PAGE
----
I had a few queries recently on how Virtual Volumes (VVols) worked with vSphere HA. In particular, I had a number of questions around whether or not VVol datastores could be used as a heartbeat datastore by vSphere HA. The answer is yes, the VVol datastore can be used for vSphere HA datastore heartbeating. If you want to see how, please read on.
I think these queries may have arisen due to the fact that we do not use datastore heartbeating with Virtual SAN (VSAN). Just by way of reminder, the master host in a vSphere HA cluster uses a heartbeat datastore when it can no longer communicate with a slave host over the management network. This allows the master to determine things like whether a slave host has failed and is down, or if it is in a network partition, or if it is network isolated. This then allows the master to make decisions about what to do with the VMs that reside on the slave host. If the slave host has stopped datastore heartbeating, it is considered to have failed and its virtual machines are restarted elsewhere in the cluster.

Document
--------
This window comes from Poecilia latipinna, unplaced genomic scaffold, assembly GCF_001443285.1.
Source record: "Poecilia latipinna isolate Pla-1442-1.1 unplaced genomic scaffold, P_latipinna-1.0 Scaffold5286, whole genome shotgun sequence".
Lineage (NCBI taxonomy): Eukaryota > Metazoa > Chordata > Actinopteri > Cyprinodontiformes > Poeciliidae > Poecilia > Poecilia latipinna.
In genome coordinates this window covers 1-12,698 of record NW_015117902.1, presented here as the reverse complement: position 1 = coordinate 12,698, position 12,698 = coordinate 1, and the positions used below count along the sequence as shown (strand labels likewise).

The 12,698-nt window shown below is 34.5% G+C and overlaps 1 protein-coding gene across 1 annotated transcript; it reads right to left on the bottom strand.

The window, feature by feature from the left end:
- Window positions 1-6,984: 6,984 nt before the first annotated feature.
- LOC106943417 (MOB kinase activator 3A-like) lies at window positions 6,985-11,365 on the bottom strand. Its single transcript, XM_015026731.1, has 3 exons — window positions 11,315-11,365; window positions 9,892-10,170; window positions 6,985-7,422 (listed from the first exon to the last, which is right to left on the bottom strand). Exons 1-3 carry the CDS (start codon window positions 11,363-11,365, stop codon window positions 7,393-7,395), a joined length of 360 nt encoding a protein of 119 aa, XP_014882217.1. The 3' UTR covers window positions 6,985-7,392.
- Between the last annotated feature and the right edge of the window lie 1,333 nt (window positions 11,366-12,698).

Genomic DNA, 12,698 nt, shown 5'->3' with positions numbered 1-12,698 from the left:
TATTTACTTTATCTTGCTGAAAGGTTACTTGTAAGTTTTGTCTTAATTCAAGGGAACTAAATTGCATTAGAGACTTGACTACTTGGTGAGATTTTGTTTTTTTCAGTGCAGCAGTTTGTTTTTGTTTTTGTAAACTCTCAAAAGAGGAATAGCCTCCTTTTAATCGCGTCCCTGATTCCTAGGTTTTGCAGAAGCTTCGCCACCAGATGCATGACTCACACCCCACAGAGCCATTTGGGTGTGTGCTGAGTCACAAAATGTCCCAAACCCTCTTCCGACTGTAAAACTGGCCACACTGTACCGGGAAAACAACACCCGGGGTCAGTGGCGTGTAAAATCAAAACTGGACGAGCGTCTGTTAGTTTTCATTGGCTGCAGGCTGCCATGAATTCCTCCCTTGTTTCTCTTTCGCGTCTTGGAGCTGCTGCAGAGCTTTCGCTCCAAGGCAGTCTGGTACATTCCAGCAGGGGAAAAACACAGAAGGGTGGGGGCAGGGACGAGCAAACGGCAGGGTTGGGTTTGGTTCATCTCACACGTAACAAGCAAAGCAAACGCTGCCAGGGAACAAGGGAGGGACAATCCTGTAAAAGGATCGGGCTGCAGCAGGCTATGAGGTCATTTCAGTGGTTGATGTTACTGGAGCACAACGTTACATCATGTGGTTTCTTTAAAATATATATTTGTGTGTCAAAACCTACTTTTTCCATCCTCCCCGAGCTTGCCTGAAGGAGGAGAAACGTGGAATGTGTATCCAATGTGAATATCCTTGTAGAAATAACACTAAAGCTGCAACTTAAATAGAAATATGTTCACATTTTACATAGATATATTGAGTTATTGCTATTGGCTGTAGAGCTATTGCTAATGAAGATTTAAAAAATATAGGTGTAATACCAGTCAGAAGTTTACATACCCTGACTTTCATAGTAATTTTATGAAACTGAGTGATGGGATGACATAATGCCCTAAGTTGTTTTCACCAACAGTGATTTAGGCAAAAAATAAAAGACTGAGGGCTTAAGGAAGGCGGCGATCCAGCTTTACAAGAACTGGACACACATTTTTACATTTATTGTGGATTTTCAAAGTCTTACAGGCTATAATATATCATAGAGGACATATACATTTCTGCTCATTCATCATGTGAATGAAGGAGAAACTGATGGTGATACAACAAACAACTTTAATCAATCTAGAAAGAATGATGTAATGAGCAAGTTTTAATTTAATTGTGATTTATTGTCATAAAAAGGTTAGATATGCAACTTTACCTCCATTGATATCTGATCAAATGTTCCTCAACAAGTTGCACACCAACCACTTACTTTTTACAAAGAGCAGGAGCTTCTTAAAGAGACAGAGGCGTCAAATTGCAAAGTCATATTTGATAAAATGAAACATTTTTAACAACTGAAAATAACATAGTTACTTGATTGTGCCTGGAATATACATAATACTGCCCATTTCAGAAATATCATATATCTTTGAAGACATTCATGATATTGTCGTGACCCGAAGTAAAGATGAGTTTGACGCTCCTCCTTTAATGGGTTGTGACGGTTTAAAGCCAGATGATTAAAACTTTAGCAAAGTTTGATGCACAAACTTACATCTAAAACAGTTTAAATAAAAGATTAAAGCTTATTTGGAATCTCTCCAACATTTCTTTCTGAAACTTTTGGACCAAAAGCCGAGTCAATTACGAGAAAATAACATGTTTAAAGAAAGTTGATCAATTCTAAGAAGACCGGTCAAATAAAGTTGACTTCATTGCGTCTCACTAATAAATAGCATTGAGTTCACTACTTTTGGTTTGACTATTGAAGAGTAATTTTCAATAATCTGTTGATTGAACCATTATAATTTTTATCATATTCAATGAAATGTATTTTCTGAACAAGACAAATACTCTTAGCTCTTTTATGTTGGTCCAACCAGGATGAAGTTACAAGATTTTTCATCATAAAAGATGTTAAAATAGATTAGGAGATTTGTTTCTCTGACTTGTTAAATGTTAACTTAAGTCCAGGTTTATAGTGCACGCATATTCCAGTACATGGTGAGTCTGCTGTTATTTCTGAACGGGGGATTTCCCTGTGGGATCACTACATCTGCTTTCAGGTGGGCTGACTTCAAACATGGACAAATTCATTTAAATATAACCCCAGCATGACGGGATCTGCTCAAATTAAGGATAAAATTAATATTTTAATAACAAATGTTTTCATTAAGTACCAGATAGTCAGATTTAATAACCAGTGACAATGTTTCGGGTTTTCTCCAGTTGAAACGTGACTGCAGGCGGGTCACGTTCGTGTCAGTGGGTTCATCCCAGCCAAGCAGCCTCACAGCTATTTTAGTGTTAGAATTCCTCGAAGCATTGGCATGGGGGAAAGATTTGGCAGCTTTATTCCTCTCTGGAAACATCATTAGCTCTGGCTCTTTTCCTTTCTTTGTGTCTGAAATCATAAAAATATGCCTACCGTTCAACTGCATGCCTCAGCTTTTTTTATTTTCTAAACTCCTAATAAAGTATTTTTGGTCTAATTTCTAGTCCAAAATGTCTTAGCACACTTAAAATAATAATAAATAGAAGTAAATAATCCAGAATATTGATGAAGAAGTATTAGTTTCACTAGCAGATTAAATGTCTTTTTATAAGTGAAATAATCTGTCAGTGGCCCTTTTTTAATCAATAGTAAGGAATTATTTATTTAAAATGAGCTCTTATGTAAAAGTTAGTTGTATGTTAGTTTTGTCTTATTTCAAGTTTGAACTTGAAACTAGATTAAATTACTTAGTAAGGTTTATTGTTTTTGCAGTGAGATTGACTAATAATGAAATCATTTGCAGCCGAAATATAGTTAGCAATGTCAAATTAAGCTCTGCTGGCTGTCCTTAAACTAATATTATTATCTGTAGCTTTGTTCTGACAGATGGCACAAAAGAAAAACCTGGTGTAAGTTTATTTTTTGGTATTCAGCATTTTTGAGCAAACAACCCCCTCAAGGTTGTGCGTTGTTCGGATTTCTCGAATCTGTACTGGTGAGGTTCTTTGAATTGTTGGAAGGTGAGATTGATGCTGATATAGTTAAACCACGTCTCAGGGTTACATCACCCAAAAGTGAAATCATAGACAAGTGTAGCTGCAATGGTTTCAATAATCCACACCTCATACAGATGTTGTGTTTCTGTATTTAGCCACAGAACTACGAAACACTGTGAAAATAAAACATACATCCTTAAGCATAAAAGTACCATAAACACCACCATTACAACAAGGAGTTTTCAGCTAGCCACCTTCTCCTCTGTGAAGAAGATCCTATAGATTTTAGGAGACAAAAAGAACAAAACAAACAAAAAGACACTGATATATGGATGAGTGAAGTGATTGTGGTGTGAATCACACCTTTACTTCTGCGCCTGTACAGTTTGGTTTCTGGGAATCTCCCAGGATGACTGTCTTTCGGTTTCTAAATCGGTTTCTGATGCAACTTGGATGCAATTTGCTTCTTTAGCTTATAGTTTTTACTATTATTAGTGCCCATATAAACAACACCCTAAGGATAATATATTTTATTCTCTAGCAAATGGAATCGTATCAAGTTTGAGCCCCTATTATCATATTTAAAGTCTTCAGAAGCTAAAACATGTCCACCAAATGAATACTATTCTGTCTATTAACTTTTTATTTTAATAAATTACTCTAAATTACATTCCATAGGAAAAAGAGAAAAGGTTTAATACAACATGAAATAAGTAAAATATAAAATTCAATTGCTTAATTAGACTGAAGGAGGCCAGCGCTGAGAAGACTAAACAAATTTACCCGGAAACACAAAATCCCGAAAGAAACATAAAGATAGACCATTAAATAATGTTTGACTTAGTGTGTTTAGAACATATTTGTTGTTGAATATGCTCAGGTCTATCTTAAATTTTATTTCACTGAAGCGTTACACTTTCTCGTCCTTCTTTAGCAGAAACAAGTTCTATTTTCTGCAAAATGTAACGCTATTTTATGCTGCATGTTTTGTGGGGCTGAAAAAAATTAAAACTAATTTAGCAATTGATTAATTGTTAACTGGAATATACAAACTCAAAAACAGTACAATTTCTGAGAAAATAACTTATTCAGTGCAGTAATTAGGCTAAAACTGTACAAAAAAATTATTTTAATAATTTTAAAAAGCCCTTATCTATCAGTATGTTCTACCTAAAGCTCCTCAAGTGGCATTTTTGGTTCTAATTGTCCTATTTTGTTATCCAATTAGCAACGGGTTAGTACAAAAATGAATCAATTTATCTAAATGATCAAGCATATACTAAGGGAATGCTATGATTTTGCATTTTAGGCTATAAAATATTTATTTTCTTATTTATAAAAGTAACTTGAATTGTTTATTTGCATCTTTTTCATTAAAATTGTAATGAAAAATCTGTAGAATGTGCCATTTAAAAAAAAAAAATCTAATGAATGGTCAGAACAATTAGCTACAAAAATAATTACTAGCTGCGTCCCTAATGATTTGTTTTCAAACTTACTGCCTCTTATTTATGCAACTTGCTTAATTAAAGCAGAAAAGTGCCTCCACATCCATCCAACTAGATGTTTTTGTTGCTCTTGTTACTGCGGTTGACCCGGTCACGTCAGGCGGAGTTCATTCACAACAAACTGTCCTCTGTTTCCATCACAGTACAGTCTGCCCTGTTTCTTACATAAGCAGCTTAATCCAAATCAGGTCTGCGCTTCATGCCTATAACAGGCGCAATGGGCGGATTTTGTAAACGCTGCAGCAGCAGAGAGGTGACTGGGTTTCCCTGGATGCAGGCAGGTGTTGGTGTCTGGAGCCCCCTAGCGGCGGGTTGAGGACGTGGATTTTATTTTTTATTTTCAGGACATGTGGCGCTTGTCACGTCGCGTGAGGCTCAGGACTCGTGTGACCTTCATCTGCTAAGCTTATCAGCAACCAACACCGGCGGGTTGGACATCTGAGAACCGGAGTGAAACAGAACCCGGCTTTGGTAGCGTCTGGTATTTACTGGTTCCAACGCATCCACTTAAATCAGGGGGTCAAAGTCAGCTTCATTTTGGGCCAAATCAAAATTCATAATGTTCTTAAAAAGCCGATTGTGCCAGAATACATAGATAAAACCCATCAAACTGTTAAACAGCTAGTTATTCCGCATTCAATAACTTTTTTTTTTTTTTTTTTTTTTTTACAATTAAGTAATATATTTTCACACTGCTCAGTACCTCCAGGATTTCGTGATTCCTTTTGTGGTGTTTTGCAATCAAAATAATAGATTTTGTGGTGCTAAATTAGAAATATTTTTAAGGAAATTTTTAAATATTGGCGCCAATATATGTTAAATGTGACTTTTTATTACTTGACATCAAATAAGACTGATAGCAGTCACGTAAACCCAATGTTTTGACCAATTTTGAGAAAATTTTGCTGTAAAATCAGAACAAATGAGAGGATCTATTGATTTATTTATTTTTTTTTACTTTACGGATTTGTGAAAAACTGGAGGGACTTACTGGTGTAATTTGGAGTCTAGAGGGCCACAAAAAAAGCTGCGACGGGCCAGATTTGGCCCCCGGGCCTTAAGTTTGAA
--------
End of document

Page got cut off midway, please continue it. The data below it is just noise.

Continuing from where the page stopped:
This isn’t possible in VSAN due to the fact that storage is local to a host, thus if a host is partitioned and it updates heartbeats on its local storage, there is no way for the other others in the VSAN cluster to see it. VVol datastore is shared storage, which is why datastore heartbeating works. Other hosts can see the updates on storage even if the host is off the network.
In my setup, I have two hosts in a vSphere HA cluster. Both hosts have access to the VVol datastore. Initially HA was disabled obviously, but in my testing I enabled and disabled it a few times. The net result is the a Config-VVol is created on the VVol datastore, and this VVol contained the .vSphere-HA folder used by HA. vSphere HA creates this folder and uses it for both datastore heartbeating and for persisting the set of protected virtual machines. Using the file browser facility on the vSphere web client, we can see this folder is present and empty (as HA is currently disabled on the cluster):
Now with HA enabled, we see the heartbeat files and the list of protected VMs populate the .vSphere-HA folder. Because more than one cluster might use a datastore, sub-directories for this directory are created for each cluster (FDM-xxxx).
And to verify that the VVol datastore can indeed be used for datastore heartbeating, we can verify through the vSphere HA settings on the vSphere web client. In this example, an NFS datastore (from an EMC Isilon) and a VVol datastore (called Capacity) are both used as heartbeating datastores: